The values of ω_{n} that satisfy (7.4.25) are represented graphically in Figure 7.4.2(b), and are spaced non-uniformly in frequency. The resonant frequency ω_{o} = 0 corresponds to direct current and pure magnetic energy storage. Figure 7.4.2(b) yields ω_{n} for a line shorted at both ends when L_{o} = 0, and shows that for small values of L_{o} (perturbations) that the shift in resonances \(\delta\)ω_{n} are linear in L_{o}.

We generally can tune resonances to nearby frequencies by changing the resonator slightly. Section 9.4.2 derives the following expression (7.4.26) for the fractional change \(\delta\)f/f in any resonance f as a function of the incremental increases in average electric (\(\delta\)ω_{e}) and magnetic

(\(\delta\)ω_{m}) energy storage and, equivalently, in terms of the incremental volume that was added to or subtracted from the structure, where W_{e} and W_{m} are the electric and magnetic energy densities in that added (+\(\delta\)v_{vol}) or removed (-\(\delta\)v_{vol}) volume, and w_{T} is the total energy associated with f. The energy densities can be computed using the unperturbed values of field strength to obtain approximate answers.

\[\Delta \mathrm{f} / \mathrm{f}=\left(\Delta \mathrm{w}_{\mathrm{e}}-\Delta \mathrm{w}_{\mathrm{m}}\right) / \mathrm{w}_{\mathrm{T}}=\Delta \mathrm{v}_{\mathrm{vol}}\left(\mathrm{W}_{\mathrm{e}}-\mathrm{W}_{\mathrm{m}}\right) / \mathrm{w}_{\mathrm{T}} \qquad \qquad \qquad \text { (frequency perturbation) }\]

A simple example illustrates its use. Consider the TEM resonator of Figure 7.4.2(a), which is approximately short-circuited at the left end except for a small tuning inductance L_{o} having an impedance \(|j \omega L|<<Z_{0}\). How does L_{o} affect the resonant frequency f_{1}? One approach is to use (7.4.25) or Figure 7.4.2(b) to find w_{n}. Alternatively, we may use (7.4.26) to find \( \Delta \mathrm{f}=-\mathrm{f}_{1} \times \Delta \mathrm{w}_{\mathrm{m}} / \mathrm{w}_{\mathrm{T}}\), where \(\mathrm{f}_{1} \cong \mathrm{c} / \lambda \cong \mathrm{c} / 2 \mathrm{D}\) and \(\Delta \mathrm{w}_{\mathrm{m}}=\mathrm{L}_{\mathrm{o}}\left|\mathrm{\underline I}^{\prime}\right|^{2} / 4=\left|\mathrm{\underline V}^{\prime}\right|^{2} / 4 \omega^{2} \mathrm{L}\), where \(\underline {\mathrm{I}}^{\prime}\) and \(\underline {\mathrm{V}}^{\prime}\) are exact. But the unperturbed voltage at the short-circuited end of the resonator is zero, so we must use \(\underline {\mathrm{I}}^{\prime}\) because perturbation techniques require that only small fractional changes exist in parameters to be computed, and a transition from zero to any other value is not a perturbation. Therefore \(\Delta \mathrm{w}_{\mathrm{m}} =\mathrm{L}_{\mathrm{o}}\left|\mathrm{\underline I}_{\mathrm{o}}\right|^{2} / 4\). To cancel \(\left|\underline{\mathrm{I}}_{\mathrm{o}}\right|^{2}\) in the expression for \(\delta\)f, we compute w_{T} in terms of voltage: \(\mathrm{w}_{\mathrm{T}}=2 \mathrm{w}_{\mathrm{m}}=2 \int_{0}^{\mathrm{D}}\left(\mathrm{L}|\mathrm{\underline I}(\mathrm{z})|^{2} / 4\right) \mathrm{d} \mathrm{z}=\mathrm{D} \mathrm{L} \mathrm{I}_{\mathrm{o}}^{2} / 4\). Thus:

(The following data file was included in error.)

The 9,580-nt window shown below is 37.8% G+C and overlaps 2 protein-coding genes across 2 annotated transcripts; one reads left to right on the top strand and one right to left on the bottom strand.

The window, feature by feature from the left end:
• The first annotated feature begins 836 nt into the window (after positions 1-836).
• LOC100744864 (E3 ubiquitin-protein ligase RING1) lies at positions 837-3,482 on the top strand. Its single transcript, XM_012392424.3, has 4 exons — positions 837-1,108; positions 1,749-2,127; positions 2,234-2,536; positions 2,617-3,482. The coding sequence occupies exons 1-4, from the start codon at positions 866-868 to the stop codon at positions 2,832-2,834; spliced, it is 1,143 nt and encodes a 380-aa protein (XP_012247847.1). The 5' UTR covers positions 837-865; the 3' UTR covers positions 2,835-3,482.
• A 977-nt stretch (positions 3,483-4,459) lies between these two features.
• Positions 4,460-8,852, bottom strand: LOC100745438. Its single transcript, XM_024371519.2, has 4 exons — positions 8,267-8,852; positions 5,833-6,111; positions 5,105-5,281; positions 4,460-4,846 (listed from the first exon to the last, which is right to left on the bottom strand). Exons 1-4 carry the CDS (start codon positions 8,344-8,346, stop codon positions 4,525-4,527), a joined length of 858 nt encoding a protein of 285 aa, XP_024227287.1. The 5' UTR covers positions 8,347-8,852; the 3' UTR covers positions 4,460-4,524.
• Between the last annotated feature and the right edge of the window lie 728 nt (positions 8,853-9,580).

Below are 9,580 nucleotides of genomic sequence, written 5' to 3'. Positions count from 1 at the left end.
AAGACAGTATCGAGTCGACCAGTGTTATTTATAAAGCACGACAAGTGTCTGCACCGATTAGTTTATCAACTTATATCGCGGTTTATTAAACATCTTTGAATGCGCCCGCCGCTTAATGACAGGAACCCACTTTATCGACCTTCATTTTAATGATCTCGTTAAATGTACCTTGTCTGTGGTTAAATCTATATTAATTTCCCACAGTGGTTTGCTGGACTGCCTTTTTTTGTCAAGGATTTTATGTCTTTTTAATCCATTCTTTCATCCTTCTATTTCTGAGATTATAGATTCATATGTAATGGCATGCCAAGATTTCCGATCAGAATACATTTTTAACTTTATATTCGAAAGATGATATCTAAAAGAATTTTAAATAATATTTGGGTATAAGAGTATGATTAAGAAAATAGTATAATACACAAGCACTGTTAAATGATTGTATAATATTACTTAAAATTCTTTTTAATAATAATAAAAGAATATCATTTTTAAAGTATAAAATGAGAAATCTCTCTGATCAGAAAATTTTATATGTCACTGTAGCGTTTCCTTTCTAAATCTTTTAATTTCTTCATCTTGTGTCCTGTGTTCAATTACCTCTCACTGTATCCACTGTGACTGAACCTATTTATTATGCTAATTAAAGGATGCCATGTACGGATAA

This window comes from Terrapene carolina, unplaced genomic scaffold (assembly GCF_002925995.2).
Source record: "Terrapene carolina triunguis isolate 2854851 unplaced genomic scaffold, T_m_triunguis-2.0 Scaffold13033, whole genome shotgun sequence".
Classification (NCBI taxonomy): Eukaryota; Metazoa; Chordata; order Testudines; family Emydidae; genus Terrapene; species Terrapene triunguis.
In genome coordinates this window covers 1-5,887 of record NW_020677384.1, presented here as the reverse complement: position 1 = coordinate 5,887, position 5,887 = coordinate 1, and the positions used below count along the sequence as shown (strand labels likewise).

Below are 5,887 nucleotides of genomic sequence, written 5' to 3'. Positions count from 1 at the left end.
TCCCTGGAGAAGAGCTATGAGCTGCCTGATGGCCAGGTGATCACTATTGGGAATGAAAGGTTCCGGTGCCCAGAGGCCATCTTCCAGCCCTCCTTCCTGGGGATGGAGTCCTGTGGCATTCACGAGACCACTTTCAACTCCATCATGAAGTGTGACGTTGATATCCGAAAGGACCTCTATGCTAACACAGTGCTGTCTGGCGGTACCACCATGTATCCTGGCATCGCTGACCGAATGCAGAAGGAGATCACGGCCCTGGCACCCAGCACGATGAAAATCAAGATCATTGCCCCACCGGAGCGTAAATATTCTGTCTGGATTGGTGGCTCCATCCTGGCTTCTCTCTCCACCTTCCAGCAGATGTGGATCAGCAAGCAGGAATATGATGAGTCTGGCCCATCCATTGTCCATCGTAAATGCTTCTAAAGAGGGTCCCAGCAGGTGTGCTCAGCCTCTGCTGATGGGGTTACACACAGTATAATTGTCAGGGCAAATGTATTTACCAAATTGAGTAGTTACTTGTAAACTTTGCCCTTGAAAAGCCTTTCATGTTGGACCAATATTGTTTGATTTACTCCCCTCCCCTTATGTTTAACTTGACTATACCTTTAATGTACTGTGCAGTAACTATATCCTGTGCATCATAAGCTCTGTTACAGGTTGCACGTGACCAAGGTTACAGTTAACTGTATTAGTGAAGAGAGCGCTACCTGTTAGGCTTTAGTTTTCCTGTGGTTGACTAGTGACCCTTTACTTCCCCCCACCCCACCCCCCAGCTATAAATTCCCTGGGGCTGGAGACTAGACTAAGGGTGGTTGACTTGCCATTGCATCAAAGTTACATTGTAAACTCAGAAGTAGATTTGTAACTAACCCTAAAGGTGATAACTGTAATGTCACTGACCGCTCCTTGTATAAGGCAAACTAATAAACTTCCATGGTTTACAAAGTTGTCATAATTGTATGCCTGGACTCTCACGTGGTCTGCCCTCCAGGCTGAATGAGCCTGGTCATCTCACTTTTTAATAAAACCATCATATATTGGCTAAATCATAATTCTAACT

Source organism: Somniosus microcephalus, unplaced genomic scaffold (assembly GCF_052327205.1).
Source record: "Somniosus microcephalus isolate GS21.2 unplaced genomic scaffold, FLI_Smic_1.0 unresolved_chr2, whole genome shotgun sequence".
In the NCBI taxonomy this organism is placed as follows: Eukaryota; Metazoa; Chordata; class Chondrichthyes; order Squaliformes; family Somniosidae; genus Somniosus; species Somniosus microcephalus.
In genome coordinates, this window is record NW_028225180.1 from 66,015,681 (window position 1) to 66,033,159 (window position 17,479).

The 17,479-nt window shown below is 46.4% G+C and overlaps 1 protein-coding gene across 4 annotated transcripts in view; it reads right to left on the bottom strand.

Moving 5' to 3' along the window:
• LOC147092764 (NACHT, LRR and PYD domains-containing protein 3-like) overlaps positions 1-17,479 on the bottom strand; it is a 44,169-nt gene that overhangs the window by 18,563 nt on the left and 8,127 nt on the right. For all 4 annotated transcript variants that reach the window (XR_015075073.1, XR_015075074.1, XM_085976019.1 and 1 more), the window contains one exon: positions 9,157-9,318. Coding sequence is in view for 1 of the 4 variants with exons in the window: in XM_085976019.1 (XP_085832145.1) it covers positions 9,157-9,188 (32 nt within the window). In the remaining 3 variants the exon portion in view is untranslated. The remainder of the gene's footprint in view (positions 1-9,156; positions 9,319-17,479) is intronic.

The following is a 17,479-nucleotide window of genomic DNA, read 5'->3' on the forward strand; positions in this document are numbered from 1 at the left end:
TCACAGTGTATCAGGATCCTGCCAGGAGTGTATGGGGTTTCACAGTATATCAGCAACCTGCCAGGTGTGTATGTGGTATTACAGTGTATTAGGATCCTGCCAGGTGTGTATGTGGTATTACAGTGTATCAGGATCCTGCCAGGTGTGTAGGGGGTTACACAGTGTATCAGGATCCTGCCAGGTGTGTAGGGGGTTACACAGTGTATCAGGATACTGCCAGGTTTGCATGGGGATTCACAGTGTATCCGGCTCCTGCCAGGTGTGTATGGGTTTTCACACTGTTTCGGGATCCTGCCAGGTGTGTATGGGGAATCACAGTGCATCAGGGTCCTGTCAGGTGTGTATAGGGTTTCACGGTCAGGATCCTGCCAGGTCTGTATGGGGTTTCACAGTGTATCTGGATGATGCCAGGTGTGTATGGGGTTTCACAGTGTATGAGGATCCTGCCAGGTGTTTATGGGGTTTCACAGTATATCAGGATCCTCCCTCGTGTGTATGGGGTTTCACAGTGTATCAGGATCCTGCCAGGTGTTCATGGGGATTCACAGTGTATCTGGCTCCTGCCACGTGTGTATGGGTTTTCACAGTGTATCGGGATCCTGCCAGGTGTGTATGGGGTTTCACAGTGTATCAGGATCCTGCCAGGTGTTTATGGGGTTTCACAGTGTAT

\[\Delta \mathrm{f}=\Delta \mathrm{f}_{\mathrm{n}}=-\mathrm{f}_{\mathrm{n}}\left(\frac{\Delta \mathrm{w}_{\mathrm{m}}}{\mathrm{w}_{\mathrm{T}}}\right)=-\mathrm{f}_{\mathrm{n}} \frac{\left|\underline{\mathrm{I}}_{\mathrm{o}}\right|^{2} / 4}{\mathrm{D} \mathrm{L}\left|\underline{\mathrm{I}}_{\mathrm{o}}\right|^{2} / 4}=-\mathrm{f}_{\mathrm{n}} \frac{\mathrm{L}_{\mathrm{o}}}{\mathrm{LD}}\]

## Resonator losses and Q

All resonators dissipate energy due to resistive losses, leakage, and radiation. Since dissipation is proportional to resonator energy content and to the squares of current or voltage, the decay of field strength and stored energy is generally exponential in time. Each resonant frequency f_{n} has its own rate of energy decay, characterized by the dimensionless *quality factor* Q_{n}, which is generally the number of radians ω_{n}t required for the total energy w_{Tn} stored in mode n to decay by a factor of 1/e:

\[\mathrm{w}_{\mathrm{Tn}}(\mathrm{t})=\mathrm{w}_{\mathrm{Tn} 0} \mathrm{e}^{-\omega_{\mathrm{n}} \mathrm{t} / \mathrm{Q}_{\mathrm{n}}}\ [\mathrm J]\]

Q_{n} is easily related to P_{n}, the power dissipated by mode n:

\[\mathrm {P_{n} \cong-d w_{T n} / d t=\omega_{n} w_{T n} / Q_{n} \ [W] }\]

\[\mathrm{Q}_{\mathrm{n}} \cong \omega_{\mathrm{n}} \mathrm{w}_{\mathrm{Tn}} / \mathrm{P}_{\mathrm{n}} \qquad \qquad \qquad \text{(quality factor Q) }\]

The rate of decay for each mode depends on the location of the resistive or radiating elements relative to the peak currents or voltages for that mode. For example, if a resistive element experiences a voltage or current null, there is no dissipation. These relations apply to all resonators, for example, RLC resonators: (3.5.20–23).